I didn’t know what you meant for a capo chart. Paged Dr. Google and what I found was a chart that showed a table of notes for rows and capo positions for columns. If that is what you are talking about, then yes you can use one for mandolin. Notes are notes and chords are chords, regardless of the (typical) instrument.
With that said… with a short amount of work, you’d be able to figure that stuff out. Basically once you understand how to count up the scale, everything else should fall into place. For instance, you probably know how to play open chords for G, C and D. Let’s say you are doing a song in A. If you know that A is two half steps higher than a G, just put a capo on 2, play a G and voila! An A chord. The other common chords that are in use in A are D and E. Automagically you get those from C and D shapes when capoed at 2. I would expect Ben’s theory classes would give you what you need to never look at a capo chart again.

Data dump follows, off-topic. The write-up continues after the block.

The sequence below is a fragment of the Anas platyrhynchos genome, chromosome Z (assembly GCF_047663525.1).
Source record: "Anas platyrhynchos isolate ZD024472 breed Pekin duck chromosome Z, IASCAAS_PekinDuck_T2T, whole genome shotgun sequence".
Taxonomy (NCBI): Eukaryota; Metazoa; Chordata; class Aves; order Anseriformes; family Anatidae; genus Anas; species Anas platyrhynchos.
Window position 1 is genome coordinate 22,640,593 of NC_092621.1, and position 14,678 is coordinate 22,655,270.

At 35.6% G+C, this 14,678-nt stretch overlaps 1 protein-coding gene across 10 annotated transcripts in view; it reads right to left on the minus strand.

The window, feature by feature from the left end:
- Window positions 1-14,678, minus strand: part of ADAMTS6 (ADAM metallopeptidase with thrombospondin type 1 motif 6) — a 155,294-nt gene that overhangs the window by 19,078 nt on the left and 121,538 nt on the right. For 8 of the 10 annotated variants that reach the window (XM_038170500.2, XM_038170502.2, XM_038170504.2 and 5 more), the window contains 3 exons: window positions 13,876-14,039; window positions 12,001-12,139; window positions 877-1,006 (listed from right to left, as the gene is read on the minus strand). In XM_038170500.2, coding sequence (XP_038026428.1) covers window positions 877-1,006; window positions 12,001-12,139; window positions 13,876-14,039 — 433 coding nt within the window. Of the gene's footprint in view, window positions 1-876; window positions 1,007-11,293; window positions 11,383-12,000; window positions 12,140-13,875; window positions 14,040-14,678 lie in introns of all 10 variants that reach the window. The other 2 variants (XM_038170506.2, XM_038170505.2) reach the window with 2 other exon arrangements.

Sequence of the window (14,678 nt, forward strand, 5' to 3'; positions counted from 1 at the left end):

One other thing I would encourage… there are a ton of great open chords and variants. I play mando with worship some and I love the open chords. They are easy to play and sound lovely. If you are interested in those, we could do a different thread on those.